What a quick and dirty nudge study told us about behaviour change

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Moments before lockdown, Alex Mills, and the rest of the communications team at South Yorkshire Fire and Rescue, did a small study to test out behavioural science techniques on their campaign messaging.

We’ve long been inspired by the work of Daniel Kahneman and David Halpern and the Behavioural Insights Team.

‘Nudge theory’ has even gained renewed national exposure lately in light of the debate around the Government’s new ‘Stay Alert’ campaign branding.

But nudging people into desired behaviours or, to put it another way, finding out what works, doesn’t have to mean huge trials, months of painstaking work and a degree in psychology.

We reckon even a quick and dirty analysis of the messages you’re sharing and how you’re sharing them is something any communication team could and should be doing to inform their work.

Our study was simple. We posted out leaflets to 4,000 people asking them to check for some common fire safety hazards in the kitchen. We then asked them to complete a tear off response slip and post it back to us, confirming that they’d carried out the checks.

We split the addresses into four study groups of 1,000 so that we could test the impact of two variables on response rates- the image we used, and the message which went with it.

We discovered that:

  • Using an image of a firefighter was most effective at prompting people to check their safety, compared to that of a child. This might sound like an obvious conclusion. Fire services have spent decades putting dramatic images of fire crews fighting blazes on their campaign materials. But we theorised that an image of a child might prompt people to think differently about the consequences of a fire. We were wrong. We’ve inferred from this that shocking imagery which ties closely to the core message still has a role to play in prompting behaviour change. This conclusion is backed up by other, focus group based research we carried out recently.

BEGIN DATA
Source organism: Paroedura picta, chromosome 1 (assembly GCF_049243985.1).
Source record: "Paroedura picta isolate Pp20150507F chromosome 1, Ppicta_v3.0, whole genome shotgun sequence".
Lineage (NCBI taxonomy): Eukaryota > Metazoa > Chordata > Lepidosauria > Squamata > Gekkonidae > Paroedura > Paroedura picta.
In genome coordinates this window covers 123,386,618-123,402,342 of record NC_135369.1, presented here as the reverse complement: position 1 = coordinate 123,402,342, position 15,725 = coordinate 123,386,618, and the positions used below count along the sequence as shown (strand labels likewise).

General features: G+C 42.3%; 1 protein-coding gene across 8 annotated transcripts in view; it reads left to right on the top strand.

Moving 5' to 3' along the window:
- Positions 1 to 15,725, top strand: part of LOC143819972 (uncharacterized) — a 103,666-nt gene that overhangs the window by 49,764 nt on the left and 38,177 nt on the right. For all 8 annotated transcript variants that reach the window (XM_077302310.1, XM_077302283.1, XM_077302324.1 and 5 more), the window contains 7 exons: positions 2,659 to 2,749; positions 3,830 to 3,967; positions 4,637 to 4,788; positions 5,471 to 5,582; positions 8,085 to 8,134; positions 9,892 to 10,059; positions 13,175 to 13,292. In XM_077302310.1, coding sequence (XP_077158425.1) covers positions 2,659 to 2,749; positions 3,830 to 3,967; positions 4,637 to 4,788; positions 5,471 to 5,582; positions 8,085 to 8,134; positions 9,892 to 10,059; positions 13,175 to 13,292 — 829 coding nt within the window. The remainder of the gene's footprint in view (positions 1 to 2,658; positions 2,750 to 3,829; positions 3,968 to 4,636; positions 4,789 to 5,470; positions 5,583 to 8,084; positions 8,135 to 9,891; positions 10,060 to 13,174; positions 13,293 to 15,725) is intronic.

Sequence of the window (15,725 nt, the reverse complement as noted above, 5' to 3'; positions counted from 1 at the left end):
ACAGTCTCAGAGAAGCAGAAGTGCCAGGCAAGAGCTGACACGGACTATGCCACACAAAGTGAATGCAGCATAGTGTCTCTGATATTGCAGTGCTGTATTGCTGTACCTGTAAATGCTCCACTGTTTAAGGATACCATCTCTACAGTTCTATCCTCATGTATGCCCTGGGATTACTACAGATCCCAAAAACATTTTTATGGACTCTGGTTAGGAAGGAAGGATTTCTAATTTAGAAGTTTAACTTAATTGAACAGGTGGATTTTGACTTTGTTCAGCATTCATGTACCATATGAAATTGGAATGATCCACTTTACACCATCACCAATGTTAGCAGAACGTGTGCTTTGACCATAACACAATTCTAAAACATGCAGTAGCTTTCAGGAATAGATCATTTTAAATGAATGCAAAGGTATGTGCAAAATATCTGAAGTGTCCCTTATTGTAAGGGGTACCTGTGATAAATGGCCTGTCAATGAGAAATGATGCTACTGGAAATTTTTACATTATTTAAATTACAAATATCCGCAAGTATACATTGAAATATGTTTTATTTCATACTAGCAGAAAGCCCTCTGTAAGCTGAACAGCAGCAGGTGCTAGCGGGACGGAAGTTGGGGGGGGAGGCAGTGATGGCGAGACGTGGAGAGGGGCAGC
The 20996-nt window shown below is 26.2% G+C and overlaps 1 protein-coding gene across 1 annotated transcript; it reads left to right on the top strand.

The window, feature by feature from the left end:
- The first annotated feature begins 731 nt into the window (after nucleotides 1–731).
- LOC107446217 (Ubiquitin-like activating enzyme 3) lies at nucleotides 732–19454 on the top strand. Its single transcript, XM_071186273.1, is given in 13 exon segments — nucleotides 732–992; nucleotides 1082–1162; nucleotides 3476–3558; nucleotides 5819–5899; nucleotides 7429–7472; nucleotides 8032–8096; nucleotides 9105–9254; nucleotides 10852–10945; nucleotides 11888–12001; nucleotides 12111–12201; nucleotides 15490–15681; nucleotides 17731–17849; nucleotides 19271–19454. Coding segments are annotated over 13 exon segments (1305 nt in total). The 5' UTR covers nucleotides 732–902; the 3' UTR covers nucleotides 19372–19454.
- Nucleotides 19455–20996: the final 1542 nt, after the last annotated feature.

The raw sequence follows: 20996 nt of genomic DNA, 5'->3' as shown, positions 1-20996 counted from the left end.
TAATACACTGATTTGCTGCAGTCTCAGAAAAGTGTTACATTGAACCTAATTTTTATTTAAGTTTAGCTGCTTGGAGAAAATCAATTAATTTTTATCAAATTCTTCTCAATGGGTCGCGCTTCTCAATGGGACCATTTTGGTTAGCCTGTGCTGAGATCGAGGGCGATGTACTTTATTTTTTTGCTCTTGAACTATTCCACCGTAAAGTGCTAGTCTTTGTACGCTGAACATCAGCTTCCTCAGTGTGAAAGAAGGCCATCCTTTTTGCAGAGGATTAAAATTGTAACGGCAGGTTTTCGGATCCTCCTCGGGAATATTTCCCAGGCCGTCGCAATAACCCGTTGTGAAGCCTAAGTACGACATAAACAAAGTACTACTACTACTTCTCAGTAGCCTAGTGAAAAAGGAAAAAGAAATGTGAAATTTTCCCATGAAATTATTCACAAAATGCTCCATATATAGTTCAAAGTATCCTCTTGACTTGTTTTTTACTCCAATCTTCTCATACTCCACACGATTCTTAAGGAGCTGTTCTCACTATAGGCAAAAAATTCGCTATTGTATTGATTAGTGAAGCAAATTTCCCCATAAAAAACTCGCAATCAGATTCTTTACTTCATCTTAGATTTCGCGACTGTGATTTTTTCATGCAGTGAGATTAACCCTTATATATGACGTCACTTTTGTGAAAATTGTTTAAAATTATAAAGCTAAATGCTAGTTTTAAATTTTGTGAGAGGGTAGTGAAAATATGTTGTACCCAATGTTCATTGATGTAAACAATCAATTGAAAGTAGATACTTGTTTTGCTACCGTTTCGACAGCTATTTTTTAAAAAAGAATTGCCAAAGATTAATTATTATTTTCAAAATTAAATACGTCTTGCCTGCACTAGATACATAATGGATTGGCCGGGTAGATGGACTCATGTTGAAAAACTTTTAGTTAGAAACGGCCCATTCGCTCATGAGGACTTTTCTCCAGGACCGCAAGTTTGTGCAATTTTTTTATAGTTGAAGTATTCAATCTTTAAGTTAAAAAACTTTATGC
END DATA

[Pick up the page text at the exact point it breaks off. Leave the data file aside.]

• Emphasising the financial cost of suffering a kitchen fire was most effective at prompting people to check their safety, compared to emphasising the risk to life. This result was more surprising. Our inference, supported by other research, is that people are less likely to identify with the relatively rare occurrence of a loss of life from fire, compared with the reasonably foreseeable risk of losing money or possessions. It’s something we’re going to adopt in our future campaigns from now on.
     
  • Combining the right image with the right message has the biggest impact on response rates. The leaflet with the image of a firefighter and which emphasised the financial impact of a fire, outperformed the worst performing communication (which had neither) by two percentage points. If you scaled that result up from 1,000 people to 1.3 million people (the population of South Yorkshire), the difference in response rates could be as many as 30,000 people.

This was a tiny study, with a relatively small sample size and a pretty average response rate. Yet we’ve still been able to draw some useful insight from it.

Pandemic, lockdown, home working. It’s given us plenty of problems, but some opportunities too- like the time and space to think about our work and how we do it.

Hopefully this piece will inspire some of you to have a go at something similar too. 


Alex Mills is Corporate Communications Manager at South Yorkshire Fire & Rescue

Posted on 20th May 2020